• Performing risk assessments. Failing to conduct adequate risk assessments is a common form of HIPAA noncompliance. These assessments are a core duty of the security officer and should identify any risks for a potential breach.
  • Developing a policy for risk management. There should be an ongoing schedule of risk assessments and a plan to handle employees who fail to meet compliance rules.
  • Restricting access from third parties. An organization’s practices must prevent unauthorized access to ePHI. This includes access by contractors, subcontractors, and parent companies. All entities with access to ePHI must sign a business associate agreement.
  • Establishing a contingency plan. There should be a clear plan in place for emergencies. This plan should address the protection of ePHI while the organization operates during an emergency.
  • Providing security training to employees. All employees should be educated on the policies and procedures that support HIPAA compliance. They should be taught how to identify potential threats, such as malware, malicious attacks, and phishing.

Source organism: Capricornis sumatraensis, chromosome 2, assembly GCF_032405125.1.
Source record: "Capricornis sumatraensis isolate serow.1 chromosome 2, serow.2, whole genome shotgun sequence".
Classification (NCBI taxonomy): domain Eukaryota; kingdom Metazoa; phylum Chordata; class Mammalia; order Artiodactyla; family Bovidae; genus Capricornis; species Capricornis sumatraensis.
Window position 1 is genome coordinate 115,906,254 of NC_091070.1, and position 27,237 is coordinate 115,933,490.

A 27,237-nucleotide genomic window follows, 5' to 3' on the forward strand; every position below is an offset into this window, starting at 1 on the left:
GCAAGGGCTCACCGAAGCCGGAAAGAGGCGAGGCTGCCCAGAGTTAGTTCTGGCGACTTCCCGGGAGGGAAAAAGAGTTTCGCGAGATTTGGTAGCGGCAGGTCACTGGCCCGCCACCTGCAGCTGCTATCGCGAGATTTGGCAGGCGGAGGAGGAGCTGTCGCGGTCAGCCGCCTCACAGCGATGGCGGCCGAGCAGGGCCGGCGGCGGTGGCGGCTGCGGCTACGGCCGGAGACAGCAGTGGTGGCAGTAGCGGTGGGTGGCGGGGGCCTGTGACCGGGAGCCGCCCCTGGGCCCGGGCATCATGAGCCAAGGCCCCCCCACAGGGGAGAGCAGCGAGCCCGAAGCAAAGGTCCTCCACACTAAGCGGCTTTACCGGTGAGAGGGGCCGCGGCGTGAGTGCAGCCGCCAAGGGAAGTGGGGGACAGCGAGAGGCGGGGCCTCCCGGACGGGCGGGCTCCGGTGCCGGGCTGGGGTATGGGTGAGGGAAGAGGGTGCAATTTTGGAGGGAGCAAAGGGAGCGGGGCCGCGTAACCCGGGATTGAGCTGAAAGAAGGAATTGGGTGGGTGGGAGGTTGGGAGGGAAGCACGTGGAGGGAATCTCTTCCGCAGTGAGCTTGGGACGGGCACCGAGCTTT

HIPAA compliance: An ongoing endeavor

This checklist is designed to help your organization meet the rigorous safeguards under the HIPAA Security Rule. Enacting these measures will help ensure you’re compliant across each of the three categories. However, compliance is not a one-and-done operation.

You need to build constant vigilance and regular reviews into your processes. In addition, HIPAA rules have changed and expanded over time. To remain compliant, you need to stay informed on updates to HIPAA regulations to ensure your organization isn’t at risk for potential fines or legal battles.

This article is originally published on Aug 20, 2019, and updated on Jan 15, 2021.
AUTHOR
Firm believer in personal data privacy in the age of information. Close follower of the new regulations concerning patient confidentiality & HIPAA. You can reach George through his contact form. The views stated herein are for discussion only, and are not intended to constitute medical advice or any other advice, procedures, or guidelines for diagnosing or treating any medical condition or for any aspect of the practice of medicine.